Sponsored by Oregon Business

Mount Hood's unique economy

| Print |  Email
Articles - June 2011
Wednesday, May 18, 2011
0611_MountainEcon_05
Legislation in 2009 designated an additional 127,000 acres of land around Mount Hood as wilderness.
The economy associated with Oregon’s tallest mountain goes above and beyond recreation and tourism. Ever since Native Americans harvested huckleberries from the mountain’s flanks and pioneers first felled trees for cabins, natural resources from Hood and its surrounding environment have been crucial to not only the region’s economy, but to its very survival.

According to the Forest Service, the nearly 1.1-million-acre MHNF is host to no fewer than 15 municipal watersheds, the largest being the Bull Run Watershed, which provides drinking water for more than 800,000 Oregonians in the Portland metro region. Bull Run’s massive output, which comes not from the mountain’s glaciers but primarily from heavy rainfall, includes water for more than 20,000 commercial, industrial and institutional users such as Wacker Siltronic, Precision Castparts and Vigor Industrial.

Water from the Hood River, which pours directly off the mountain’s east and northern faces, also helps irrigate the pear, apple and cherry orchards of the Hood River Valley, one of the economic foundations of the area.

“Agriculture is the No. 1 economic factor in Hood River County and it has been forever,” says Jean Godfrey, executive director of the Columbia Gorge Fruit Growers, a nonprofit organization that works on behalf of growers and shippers in the mid-Columbia area. “Some people like to think it’s tourism, but it’s not.”

Every year, 350 growers in the Hood River Valley produce about 196,000 tons of pears, apples and cherries. When harvest is in full swing, more than 3,000 people are at work in orchards and packing houses across the valley. And once the picking and packing is done, roughly $84 million worth of fruit ships out, 30% of it leaving the country and the rest finding its way across it.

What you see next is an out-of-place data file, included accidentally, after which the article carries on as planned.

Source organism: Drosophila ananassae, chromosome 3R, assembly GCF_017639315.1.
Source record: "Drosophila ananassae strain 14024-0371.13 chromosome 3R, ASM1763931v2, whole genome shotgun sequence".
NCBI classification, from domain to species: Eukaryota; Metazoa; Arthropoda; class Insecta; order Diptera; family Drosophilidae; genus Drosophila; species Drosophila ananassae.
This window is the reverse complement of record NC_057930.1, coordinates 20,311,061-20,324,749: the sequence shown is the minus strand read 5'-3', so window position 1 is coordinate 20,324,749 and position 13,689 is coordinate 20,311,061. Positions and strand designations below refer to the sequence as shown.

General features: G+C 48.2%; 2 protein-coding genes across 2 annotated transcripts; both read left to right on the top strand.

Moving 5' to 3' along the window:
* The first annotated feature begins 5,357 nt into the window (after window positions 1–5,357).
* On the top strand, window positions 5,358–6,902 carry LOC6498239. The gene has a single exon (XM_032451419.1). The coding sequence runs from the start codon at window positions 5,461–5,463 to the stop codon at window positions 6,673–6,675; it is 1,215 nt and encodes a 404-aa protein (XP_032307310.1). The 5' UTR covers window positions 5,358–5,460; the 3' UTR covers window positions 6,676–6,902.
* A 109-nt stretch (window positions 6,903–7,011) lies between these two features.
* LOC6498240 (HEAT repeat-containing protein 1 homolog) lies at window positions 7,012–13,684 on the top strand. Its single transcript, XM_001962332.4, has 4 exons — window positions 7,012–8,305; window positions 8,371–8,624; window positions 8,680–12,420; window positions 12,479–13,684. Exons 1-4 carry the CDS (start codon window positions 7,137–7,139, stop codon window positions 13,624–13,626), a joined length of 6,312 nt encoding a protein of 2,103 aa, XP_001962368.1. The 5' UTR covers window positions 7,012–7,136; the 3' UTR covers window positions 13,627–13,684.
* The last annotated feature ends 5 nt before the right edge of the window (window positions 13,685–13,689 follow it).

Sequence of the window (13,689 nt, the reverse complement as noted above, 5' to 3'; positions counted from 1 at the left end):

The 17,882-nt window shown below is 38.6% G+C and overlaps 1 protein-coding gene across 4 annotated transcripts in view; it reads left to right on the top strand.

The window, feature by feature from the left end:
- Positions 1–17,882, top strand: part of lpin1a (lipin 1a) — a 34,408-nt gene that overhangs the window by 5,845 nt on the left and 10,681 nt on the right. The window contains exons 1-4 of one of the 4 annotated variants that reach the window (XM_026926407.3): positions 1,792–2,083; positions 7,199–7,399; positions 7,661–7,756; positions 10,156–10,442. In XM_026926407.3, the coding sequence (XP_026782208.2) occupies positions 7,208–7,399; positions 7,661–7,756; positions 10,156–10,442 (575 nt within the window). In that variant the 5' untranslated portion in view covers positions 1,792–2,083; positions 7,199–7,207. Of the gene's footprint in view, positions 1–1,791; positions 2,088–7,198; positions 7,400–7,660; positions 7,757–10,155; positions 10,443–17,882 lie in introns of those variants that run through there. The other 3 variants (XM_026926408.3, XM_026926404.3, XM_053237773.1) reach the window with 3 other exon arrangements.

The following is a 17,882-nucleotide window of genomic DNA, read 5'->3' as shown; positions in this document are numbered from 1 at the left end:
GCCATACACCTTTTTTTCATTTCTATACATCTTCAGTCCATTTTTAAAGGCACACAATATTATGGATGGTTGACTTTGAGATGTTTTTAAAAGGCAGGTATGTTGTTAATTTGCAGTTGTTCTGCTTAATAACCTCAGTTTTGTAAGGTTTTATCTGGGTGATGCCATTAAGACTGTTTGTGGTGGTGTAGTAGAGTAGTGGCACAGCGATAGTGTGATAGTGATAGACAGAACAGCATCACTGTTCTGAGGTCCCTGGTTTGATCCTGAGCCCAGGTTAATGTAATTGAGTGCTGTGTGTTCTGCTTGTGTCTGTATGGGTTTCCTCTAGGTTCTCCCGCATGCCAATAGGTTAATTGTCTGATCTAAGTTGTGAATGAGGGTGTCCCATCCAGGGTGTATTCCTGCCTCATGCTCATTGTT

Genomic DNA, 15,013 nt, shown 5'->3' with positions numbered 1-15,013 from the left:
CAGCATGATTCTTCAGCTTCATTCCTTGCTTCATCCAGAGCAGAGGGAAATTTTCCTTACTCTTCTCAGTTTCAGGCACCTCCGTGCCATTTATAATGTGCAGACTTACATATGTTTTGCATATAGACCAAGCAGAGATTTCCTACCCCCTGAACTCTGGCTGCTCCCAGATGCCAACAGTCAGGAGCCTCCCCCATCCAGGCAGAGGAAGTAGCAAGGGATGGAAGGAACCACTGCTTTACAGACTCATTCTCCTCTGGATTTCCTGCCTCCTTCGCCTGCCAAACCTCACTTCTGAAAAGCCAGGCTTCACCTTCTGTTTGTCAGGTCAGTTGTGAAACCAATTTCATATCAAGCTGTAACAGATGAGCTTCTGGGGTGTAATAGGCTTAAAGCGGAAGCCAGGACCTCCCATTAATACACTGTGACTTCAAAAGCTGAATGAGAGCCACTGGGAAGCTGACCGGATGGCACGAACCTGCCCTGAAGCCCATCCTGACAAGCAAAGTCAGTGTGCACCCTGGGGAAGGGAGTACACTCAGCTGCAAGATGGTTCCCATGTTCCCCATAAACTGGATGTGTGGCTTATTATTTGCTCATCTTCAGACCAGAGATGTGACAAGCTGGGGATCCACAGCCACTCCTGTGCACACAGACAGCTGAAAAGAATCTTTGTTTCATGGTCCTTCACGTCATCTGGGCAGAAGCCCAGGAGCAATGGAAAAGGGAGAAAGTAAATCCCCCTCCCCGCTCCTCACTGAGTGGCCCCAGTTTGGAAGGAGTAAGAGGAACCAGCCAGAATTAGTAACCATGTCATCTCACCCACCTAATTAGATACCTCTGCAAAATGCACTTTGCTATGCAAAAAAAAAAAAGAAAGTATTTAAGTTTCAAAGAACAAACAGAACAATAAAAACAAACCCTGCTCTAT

Another key natural resource, one which used to underpin much of the mountain economy, plays a fraction of the role that it used to: timber.

 



 

More Articles

Help Wanted: Poached Jobs aids restaurateurs

March 2015
Friday, February 20, 2015
BY JACOB PALMER | OB DIGITAL NEWS EDITOR

“We thought there was room for something new.”


Read more...

Everything old is new again: How the EEOC is reinventing itself

Contributed Blogs
Tuesday, February 17, 2015
BY TAMSEN LEACHMAN | OB GUEST CONTRIBUTOR

It is important to understand the EEOC’s priorities, and ensure that your leadership understands the shifting expectations of regulators and the heightened standards to which you (and they) may be held.


Read more...

Courtside

April 2015
Thursday, March 26, 2015
BY JACOB PALMER

Power lunching at the Court Street Dairy Lunch in Salem.


Read more...

Grassroots movement pursues carbon bills

News
Tuesday, February 24, 2015
eventthumbBY KIM MOORE | OB RESEARCH EDITOR

A partnership of a grassroots environmental organization and a youth group is striving to build community and business support for carbon price legislation.


Read more...

Nuclear fingerprints

March 2015
Tuesday, February 24, 2015
BY LINDA BAKER | OB EDITOR

At Oregon State University, a 21st century version of the bad dream — nuclear terrorism — is alive and well. This winter, the Department of Nuclear Physics and Radiation Health Physics created a new interdisciplinary graduate emphasis in nuclear forensics, a Sherlock Holmes-sounding program that aims to identify how and where confiscated nuclear and radiological materials were created.


Read more...

Power Players

April 2015
Friday, March 27, 2015
BY ROBERT MULLIN

A new energy-sharing agreement sparks concerns about independence and collaboration in the region's utility industry.


Read more...

Are wolves good for business?

Contributed Blogs
Friday, March 06, 2015
030615-wolf-thumbBY JEFF DELKIN | OP-ED CONTRIBUTOR

As a local business owner, I believe it’s important to build our economy on a platform of conservation values.  


Read more...
Oregon Business magazinetitle-sponsored-links-02
SPONSORED LINKS